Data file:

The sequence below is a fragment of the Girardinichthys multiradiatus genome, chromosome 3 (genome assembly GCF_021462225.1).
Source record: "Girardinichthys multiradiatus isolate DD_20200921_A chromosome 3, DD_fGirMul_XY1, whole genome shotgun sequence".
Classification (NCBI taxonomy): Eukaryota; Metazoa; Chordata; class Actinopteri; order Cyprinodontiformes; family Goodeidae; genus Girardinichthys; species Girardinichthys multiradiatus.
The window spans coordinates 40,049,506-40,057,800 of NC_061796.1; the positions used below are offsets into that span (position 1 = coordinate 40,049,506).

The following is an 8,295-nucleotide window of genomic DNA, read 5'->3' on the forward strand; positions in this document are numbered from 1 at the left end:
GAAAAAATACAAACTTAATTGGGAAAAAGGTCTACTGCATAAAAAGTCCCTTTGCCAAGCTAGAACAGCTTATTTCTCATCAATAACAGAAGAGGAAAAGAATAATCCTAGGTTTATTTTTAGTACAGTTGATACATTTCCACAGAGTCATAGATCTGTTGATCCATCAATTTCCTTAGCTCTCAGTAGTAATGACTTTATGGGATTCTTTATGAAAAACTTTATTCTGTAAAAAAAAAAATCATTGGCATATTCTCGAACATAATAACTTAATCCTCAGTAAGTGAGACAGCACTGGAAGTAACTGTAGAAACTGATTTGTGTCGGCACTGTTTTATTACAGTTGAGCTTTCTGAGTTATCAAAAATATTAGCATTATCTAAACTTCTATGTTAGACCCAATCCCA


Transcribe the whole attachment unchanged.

The sequence below is a fragment of the Girardinichthys multiradiatus genome, chromosome 3 (genome assembly GCF_021462225.1).
Source record: "Girardinichthys multiradiatus isolate DD_20200921_A chromosome 3, DD_fGirMul_XY1, whole genome shotgun sequence".
Classification (NCBI taxonomy): Eukaryota; Metazoa; Chordata; class Actinopteri; order Cyprinodontiformes; family Goodeidae; genus Girardinichthys; species Girardinichthys multiradiatus.
The window spans coordinates 40,049,506-40,057,800 of NC_061796.1; the positions used below are offsets into that span (position 1 = coordinate 40,049,506).

The following is an 8,295-nucleotide window of genomic DNA, read 5'->3' on the forward strand; positions in this document are numbered from 1 at the left end:
GAAAAAATACAAACTTAATTGGGAAAAAGGTCTACTGCATAAAAAGTCCCTTTGCCAAGCTAGAACAGCTTATTTCTCATCAATAACAGAAGAGGAAAAGAATAATCCTAGGTTTATTTTTAGTACAGTTGATACATTTCCACAGAGTCATAGATCTGTTGATCCATCAATTTCCTTAGCTCTCAGTAGTAATGACTTTATGGGATTCTTTATGAAAAACTTTATTCTGTAAAAAAAAAAATCATTGGCATATTCTCGAACATAATAACTTAATCCTCAGTAAGTGAGACAGCACTGGAAGTAACTGTAGAAACTGATTTGTGTCGGCACTGTTTTATTACAGTTGAGCTTTCTGAGTTATCAAAAATATTAGCATTATCTAAACTTCTATGTTAGACCCAATCCCA